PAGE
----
Building housing in New York is difficult. Building affordable housing in New York is really difficult. These realities are partly structural - there are so many local variables, policies, and market forces that clash with each other that its nearly impossible to streamline a single affordable housing initiative. But these realities are also political. It's not impossible to pass a cohesive plan that addresses these structural issues, but it means pissing off somebody. Or lots of somebodies.
Some politicians thrive under those partisan circumstances and some political systems even incentivize that type of style. Governor Cuomo is not that politician and New York State is not that system.
That is the worst thing in the world necessarily. There is something to be said for being a steely-eyed dealmaker and there is something to be said for a system that operates through old-fashioned power brokering rather than ideological extremism. Indeed, the previous six budgets during the Governor's reign have been passed on time and without going over major fiscal cliffs.
However, over the years this has meant the “Three Men in A Room” style of governance involving the Governor and now disgraced Senate majority leader Dean Skelos and Assembly Speaker Sheldon Silver. Both men were removed from office and convicted of federal corruption charges, radically altering the political landscape. Albany has always had the stink of corruption, but these developments, some of which have creeped into the Governor’s orbit, have undermined much of the Governor’s standing and power.
This ethical gray zone is largely why Governor Cuomo has maintained considerable control over Albany over two terms, with a hoped for third term on the way in 2018. He has been able to strike deals in the legislature that have avoided big flair ups between parties by relying on his ability to maneuver in back rooms. But that is not the case anymore. (Although ethics reform has taken a back seat in this budget process.)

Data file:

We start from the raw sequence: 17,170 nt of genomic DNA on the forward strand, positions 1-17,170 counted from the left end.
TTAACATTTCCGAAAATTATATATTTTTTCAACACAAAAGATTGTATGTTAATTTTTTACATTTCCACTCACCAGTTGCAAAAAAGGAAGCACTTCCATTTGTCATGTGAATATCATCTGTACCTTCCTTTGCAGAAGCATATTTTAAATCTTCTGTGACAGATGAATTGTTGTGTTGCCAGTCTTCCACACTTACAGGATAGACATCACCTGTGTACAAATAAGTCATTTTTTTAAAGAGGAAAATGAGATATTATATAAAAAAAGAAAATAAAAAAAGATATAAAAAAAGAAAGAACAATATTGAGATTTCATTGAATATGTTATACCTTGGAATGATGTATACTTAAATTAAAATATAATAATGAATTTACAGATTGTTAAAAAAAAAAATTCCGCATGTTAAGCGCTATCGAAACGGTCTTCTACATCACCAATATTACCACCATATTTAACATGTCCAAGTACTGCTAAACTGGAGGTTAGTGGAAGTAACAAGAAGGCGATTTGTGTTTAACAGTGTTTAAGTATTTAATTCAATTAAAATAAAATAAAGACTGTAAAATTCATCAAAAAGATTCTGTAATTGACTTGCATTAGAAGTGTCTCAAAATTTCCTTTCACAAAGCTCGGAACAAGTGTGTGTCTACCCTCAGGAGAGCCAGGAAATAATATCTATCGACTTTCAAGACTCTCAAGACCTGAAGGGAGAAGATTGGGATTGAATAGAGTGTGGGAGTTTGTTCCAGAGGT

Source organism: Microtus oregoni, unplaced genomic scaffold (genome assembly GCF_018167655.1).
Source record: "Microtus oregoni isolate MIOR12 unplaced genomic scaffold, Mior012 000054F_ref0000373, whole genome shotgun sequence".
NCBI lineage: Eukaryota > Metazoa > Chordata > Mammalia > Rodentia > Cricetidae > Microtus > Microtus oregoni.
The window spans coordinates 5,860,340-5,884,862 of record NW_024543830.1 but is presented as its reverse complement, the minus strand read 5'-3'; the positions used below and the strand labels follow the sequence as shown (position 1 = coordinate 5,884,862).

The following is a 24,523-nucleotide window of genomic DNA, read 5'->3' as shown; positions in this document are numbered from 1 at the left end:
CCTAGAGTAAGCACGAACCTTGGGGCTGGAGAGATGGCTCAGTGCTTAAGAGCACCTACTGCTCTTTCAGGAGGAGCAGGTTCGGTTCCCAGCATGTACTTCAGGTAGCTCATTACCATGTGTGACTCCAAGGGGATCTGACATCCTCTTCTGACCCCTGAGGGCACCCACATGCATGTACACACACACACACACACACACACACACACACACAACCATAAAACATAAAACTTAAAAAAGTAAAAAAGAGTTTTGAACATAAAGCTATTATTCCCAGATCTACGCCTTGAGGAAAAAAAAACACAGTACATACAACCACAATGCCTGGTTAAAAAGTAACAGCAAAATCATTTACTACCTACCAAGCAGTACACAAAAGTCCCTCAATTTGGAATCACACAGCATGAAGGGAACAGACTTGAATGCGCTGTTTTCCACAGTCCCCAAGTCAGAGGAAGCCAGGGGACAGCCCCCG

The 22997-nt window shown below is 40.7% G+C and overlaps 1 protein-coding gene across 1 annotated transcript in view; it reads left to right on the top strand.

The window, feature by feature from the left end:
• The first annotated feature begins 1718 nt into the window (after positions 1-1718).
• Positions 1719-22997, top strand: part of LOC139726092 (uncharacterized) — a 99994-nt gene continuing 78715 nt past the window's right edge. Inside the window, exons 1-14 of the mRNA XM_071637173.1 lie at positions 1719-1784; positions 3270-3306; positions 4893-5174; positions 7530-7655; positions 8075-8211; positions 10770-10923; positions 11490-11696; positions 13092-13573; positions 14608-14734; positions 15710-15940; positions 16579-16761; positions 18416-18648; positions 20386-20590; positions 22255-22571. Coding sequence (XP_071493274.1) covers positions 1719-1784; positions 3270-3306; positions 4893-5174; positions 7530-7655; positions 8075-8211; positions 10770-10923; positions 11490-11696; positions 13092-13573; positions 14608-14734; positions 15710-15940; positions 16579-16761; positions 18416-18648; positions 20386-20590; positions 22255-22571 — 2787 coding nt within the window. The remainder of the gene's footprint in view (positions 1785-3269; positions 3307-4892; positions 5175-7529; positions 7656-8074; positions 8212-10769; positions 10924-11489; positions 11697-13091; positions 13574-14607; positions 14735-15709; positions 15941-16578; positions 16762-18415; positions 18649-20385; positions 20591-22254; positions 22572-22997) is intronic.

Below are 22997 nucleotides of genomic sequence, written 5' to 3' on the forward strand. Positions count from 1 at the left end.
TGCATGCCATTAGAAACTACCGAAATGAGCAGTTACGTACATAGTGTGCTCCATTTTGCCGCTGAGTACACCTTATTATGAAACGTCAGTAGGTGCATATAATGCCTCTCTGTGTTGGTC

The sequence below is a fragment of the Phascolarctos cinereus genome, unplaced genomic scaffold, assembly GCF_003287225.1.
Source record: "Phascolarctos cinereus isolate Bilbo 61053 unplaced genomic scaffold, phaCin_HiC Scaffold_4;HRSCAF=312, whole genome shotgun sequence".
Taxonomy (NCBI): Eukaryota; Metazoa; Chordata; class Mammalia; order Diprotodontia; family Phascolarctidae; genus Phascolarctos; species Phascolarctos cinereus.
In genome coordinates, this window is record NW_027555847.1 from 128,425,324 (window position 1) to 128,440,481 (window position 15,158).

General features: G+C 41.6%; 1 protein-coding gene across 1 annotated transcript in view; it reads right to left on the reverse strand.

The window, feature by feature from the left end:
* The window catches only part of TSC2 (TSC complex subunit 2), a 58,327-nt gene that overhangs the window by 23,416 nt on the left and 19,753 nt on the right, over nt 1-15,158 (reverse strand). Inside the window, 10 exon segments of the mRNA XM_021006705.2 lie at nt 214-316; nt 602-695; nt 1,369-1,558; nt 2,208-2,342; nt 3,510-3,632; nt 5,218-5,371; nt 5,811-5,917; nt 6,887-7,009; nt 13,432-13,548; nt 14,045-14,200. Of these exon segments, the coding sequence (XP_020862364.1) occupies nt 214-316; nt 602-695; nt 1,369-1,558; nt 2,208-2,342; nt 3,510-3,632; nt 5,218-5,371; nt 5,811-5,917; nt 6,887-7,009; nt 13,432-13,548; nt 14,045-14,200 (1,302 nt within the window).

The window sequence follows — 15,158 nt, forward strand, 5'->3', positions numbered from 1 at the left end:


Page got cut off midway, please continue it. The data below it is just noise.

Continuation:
Without his fellow leaders to keep reigns on the political process, the Governor doesn’t have the type of cover he once relied on and it shows. It is now up to him to make tough policy trade-offs in a much broader political arena than he is used to. He has lost the initiative in crafting the budget process and can no longer control each chamber as he once could.
This isn’t lost on the Governor. His comments on the 421a negotiations show an almost child-like surprise that there are other motivations in politics than triangulation: “What we’re down to is truly ideological issues. 421a is an ideological, philosophical issue.” Evidently, this is the first budget season where the Governor has had to consider actual political theory.
This openness has led to some truly bad ideas coming out of the negotiations, including linking 421a to rent regulation laws (which come up for renewal again in 2019.) The Governor has come out against this line of thinking and it seems unlikely that a deal like this would be struck, but it shows that whatever deal does get done, Governor Cuomo will likely face the unpleasant realty of owning a divisive budget that he ultimately had less control over than his previous budgets.
How this will impact the Governor’s fortunes in 2018 let alone 2020 are unknown at this stage. But what is clear, and dispiriting, is that the housing crisis will continue, and many struggling New Yorkers will not get the help promised by the Governor so many times before.